Endangered Gourmet Sea Snail Could Be Doomed By Increasing Ocean Acidity
Increasing levels of ocean acidity could spell doom for British Columbia’s already beleaguered northern abalone, according to the first study to provide direct experimental evidence that changing sea water chemistry is negatively affecting an endangered species.
The northern abalone–prized as a gourmet delicacy–has a range that extents along the North American west coast from Baja California to Alaska. Even though British Columbia’s northern abalone commercial fisheries where closed in 1990 to protect dwindling populations, the species has continued to struggle, largely due to poaching.
To better understand the impact climate change “” and specifically, increasing ocean acidity “” has on this endangered species, UBC researchers exposed northern abalone larvae to water containing increased levels of CO2. Increases from 400 to 1,800 parts per million killed 40 per cent of larvae, decreased the size of larvae that did survive, and increased the rate of shell abnormalities.
“This is quite bad news, not only in terms of the endangered populations of abalone in the wild, but also the impact it might have on the prospects for aquaculture and coastal economics,” says Christopher Harley, Associate Professor with the Department of Zoology and one of the authors of the study.
“And because the species is already thought to be limited by reproductive output and recruitment, these effects are likely to scale up to the population level, creating greater limits on population growth.”
Average CO2 levels in the open ocean hover at 380 parts per million, a number which is excepted to increase slowly over the next century.
What concerns the researchers are the much higher spikes in dissolved CO2 that are already being observed along the BC coast, particularly in late spring and early summer when northern abalone populations are spawning.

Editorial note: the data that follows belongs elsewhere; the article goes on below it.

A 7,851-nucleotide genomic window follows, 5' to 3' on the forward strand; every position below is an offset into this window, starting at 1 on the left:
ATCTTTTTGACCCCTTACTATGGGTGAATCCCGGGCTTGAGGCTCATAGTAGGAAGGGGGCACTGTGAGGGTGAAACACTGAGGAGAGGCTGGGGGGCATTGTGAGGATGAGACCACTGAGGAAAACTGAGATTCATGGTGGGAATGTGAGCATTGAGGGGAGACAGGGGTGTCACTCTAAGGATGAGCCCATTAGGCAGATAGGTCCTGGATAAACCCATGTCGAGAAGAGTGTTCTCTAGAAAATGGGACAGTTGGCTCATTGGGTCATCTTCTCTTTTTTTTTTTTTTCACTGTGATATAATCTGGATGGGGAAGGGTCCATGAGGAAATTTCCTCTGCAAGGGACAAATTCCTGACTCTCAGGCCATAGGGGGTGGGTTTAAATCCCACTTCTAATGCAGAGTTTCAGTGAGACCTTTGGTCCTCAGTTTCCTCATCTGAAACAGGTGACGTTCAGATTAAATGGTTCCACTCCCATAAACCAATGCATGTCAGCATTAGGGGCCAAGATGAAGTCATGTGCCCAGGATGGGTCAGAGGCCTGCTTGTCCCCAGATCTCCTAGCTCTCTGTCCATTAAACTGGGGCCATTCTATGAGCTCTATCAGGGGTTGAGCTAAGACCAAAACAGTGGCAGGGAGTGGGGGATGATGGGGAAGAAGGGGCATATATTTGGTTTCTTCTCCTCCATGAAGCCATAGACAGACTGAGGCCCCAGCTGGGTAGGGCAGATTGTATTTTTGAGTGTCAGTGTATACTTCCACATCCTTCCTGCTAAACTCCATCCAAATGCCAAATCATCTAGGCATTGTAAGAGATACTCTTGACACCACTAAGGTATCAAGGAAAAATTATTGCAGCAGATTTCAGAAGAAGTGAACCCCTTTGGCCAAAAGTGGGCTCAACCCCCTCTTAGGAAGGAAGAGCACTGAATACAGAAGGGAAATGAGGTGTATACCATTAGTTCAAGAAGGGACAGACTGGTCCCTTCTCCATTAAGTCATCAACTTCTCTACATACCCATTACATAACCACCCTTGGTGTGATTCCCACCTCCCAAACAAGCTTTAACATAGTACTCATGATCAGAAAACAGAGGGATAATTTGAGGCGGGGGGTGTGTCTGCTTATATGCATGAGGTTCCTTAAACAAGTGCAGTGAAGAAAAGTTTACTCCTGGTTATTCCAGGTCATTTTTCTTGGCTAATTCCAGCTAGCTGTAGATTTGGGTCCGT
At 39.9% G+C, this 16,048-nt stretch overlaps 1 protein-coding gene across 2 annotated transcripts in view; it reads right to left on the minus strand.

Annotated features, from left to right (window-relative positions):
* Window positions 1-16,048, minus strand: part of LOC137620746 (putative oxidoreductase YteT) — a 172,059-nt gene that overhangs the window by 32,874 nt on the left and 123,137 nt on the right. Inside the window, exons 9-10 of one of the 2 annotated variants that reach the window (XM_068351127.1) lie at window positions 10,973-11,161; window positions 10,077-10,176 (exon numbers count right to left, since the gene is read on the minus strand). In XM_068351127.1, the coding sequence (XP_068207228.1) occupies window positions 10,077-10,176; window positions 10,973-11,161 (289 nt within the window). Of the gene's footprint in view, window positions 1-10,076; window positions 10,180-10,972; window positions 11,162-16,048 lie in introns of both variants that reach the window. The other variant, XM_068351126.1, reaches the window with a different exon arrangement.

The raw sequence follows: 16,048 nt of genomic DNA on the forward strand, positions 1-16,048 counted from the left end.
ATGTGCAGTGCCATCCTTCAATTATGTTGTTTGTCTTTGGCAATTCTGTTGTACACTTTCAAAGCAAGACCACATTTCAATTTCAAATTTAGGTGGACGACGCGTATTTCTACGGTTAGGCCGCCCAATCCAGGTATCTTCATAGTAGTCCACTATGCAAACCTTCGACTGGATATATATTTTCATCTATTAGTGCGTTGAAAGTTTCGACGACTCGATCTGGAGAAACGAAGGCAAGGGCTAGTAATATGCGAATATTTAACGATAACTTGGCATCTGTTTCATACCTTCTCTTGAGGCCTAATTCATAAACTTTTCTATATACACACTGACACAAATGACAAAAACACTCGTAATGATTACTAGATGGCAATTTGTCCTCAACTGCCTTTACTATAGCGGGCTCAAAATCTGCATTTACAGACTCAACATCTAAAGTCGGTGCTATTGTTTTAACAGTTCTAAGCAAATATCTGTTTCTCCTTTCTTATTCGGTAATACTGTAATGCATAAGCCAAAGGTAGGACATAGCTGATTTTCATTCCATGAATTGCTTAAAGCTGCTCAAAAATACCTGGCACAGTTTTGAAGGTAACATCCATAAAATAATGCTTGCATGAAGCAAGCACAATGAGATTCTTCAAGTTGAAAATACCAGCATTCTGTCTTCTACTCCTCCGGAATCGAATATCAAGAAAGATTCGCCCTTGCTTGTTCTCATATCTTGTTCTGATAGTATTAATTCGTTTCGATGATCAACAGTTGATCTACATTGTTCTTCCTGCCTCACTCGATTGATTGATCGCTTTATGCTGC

The findings were published in the latest issue of the Journal of Experimental Marine Biology and Ecology.
“While we’re looking at a single species that is culturally important as a source of food and artistic inspiration for many coastal Pacific Northwest First Nations, this information may have implications for other abalone species in other parts of the world,” says Ryan Crim, lead author on the paper who conducted the research while a graduate student with the UBC Department of Zoology.
Other species of abalone are farmed around the world, principally in China, Taiwan, Japan and Korea. The black, white and pink abalone are also endangered on the west coast–red abalone are still an economically viable food species.
The study was funded by the Natural Sciences and Engineering Research Council of Canada and conducted in collaboration with the Bamfield-Huu-ay-aht Community Abalone Project, a small abalone hatchery in Bamfield which has subsequently gone out of business. The dual mission of the hatchery was to produce cultured abalone for high end restaurants, and to restore endangered abalone by culturing and releasing larvae and juveniles to the wild.
Harley and Crim will continue to work with the aquaculture industry to study the effects of acidification on oysters and other shellfish.
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